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Products go out of production for a lot of reasons.  Sometimes critical components or materials become obsolete and unavailable.  In other cases economics change and another device comes along that does the same job better or at lower cost.  None of these products are currently in production but this doesn't take away from the influence that they had when they were introduced.  We often get email from builders involved in restoring these and other early products and we're pleased to help in any way possible.

Do you have a photo of PAiA Gear?

In your studio?  At a gig?  With your cat or spouse or child?  Let us hear about it.  If you can send a photo to scan or jpeg to post maybe you'll see it in the Hall of Fame.  Check out the photos from members on our PAiATalk community forum.

The Gnome Micro-synthesizer introduced thousands to electronic music.

Here's the original Radio Electronics article in pdf format

The Programmable Drum set is credited with being the first user programmable percussion box.  Its use of touch switches was an unusual feature -- here's a touch switch schematic and design analysis.

The PAiA OZ Mini-organ included a capacitive hand pad which converted pressure into pitch bends.  It was a great Gnome "front end" as a polytonic pitch source (external audio input signal/trigger source).  Here's the original Radio Electronics article in pdf format.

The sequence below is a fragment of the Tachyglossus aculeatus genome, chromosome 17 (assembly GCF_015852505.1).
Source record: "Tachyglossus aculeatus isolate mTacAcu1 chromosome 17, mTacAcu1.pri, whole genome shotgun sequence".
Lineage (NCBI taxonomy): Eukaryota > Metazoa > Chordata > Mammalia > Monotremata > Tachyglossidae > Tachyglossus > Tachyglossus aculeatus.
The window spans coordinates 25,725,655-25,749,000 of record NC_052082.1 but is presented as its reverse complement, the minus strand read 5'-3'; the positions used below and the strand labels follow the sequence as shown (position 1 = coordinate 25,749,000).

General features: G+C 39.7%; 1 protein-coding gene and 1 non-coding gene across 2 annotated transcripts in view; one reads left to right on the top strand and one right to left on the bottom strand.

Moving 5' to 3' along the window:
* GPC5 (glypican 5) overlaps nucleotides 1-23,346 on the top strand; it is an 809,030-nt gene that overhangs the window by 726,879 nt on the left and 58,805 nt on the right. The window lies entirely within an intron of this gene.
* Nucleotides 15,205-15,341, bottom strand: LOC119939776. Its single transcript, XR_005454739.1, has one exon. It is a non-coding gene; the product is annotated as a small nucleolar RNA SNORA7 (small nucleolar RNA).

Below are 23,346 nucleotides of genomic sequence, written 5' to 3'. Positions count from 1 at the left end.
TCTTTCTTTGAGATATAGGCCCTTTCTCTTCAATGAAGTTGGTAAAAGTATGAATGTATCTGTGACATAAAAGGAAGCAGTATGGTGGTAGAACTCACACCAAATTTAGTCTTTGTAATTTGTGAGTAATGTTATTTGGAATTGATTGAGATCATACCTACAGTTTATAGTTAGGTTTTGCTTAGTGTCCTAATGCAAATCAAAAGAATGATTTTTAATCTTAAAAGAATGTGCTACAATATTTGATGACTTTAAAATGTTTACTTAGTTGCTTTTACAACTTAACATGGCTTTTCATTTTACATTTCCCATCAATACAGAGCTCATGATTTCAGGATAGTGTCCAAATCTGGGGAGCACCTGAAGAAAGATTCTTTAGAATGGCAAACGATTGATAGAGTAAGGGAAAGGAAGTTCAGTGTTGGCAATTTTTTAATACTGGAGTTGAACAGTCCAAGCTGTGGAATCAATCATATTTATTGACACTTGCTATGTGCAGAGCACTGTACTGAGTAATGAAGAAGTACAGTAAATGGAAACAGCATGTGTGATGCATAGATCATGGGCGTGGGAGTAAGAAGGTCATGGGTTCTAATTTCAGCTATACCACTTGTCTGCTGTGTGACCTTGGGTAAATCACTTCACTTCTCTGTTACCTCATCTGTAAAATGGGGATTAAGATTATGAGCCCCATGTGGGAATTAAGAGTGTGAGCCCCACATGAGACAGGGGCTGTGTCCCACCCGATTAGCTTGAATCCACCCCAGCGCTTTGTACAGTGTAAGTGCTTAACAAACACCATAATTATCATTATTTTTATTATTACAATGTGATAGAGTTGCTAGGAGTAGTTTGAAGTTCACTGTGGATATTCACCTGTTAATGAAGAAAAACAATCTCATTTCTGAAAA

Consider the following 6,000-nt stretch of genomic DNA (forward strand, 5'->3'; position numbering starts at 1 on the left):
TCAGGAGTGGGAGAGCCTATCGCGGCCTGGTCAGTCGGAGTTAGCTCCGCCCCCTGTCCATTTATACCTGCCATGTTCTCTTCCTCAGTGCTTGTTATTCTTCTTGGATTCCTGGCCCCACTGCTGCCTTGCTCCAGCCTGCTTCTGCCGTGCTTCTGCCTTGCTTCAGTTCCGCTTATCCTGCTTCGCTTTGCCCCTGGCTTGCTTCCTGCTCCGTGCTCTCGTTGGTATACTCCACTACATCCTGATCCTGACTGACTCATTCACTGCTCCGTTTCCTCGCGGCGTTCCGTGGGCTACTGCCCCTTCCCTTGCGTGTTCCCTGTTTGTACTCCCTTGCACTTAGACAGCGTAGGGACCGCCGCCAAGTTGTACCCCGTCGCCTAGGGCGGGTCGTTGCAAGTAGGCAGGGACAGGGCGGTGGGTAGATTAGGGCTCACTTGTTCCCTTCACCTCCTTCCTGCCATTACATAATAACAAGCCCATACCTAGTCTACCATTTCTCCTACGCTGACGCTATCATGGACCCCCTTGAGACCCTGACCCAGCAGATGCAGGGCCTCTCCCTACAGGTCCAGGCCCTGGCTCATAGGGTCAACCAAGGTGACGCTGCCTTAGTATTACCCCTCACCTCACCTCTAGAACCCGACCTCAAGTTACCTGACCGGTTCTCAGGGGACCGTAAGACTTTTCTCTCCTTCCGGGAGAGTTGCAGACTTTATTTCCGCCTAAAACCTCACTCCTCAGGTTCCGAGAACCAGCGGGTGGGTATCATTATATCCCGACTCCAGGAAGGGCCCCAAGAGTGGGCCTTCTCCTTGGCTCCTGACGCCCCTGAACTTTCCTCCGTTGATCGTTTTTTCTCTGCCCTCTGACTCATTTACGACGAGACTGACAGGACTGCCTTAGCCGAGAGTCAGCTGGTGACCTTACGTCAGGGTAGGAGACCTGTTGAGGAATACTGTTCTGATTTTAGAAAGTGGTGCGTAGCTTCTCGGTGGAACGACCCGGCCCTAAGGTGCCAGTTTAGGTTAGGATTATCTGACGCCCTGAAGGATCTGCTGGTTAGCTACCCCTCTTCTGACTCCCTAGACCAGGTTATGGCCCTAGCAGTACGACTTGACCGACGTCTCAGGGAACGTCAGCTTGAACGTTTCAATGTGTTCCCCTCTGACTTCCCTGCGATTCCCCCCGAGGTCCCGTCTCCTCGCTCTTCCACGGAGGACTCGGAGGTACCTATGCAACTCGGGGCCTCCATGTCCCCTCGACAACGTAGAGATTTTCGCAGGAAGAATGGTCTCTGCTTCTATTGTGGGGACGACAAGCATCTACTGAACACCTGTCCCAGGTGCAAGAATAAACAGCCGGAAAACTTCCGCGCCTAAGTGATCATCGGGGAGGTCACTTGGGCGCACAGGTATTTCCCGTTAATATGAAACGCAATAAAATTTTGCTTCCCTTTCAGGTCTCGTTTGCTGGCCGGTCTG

The PAiA P4700/J, modular analog synthesizer kit package, featured a 6503 processor-based micro-controller and firmware for polyphony.  Sequencer and algorithmic composition programs were among others also available.   Modules from this series are often sold on eBay and other on-line auction sites.  Old Crow's restoration in the Hall of Fame has many detailed photos.

Wall o' PAiA - From Marvin Jones' home studio circa 1978.  Lower left is Stringz 'n' Thingz, lower right is a custom 5 octave processor scanned keyboard.  Also Organtua, Joystick, Phlanger, and Pygmy Amp.

One of the best surprises over the years has been how much of our older gear survives and continues to be useful and interesting.  Lew Bupp's large system of restored 2720 and 4700 series modules is an example.  Here's the 1972 Radio Electronics article on the 2720 series modules.

George McDonald has built one of the most unusual triple theremin/controllers you'll ever see (not PAiA theremax, but so cool ...) . The Hall of Fame has other interesting theremin cases.

John Simonton (left) and Marvin Jones (Editor of Polyphony magazine) at the Anaheim NAMM show in about 1974. - it's this set-piece, see, and you pay a buck and get a picture that makes your friends think you were on the cover of Rolling Stone. Don't recall the exact date - it was the 70's ... ya' know?

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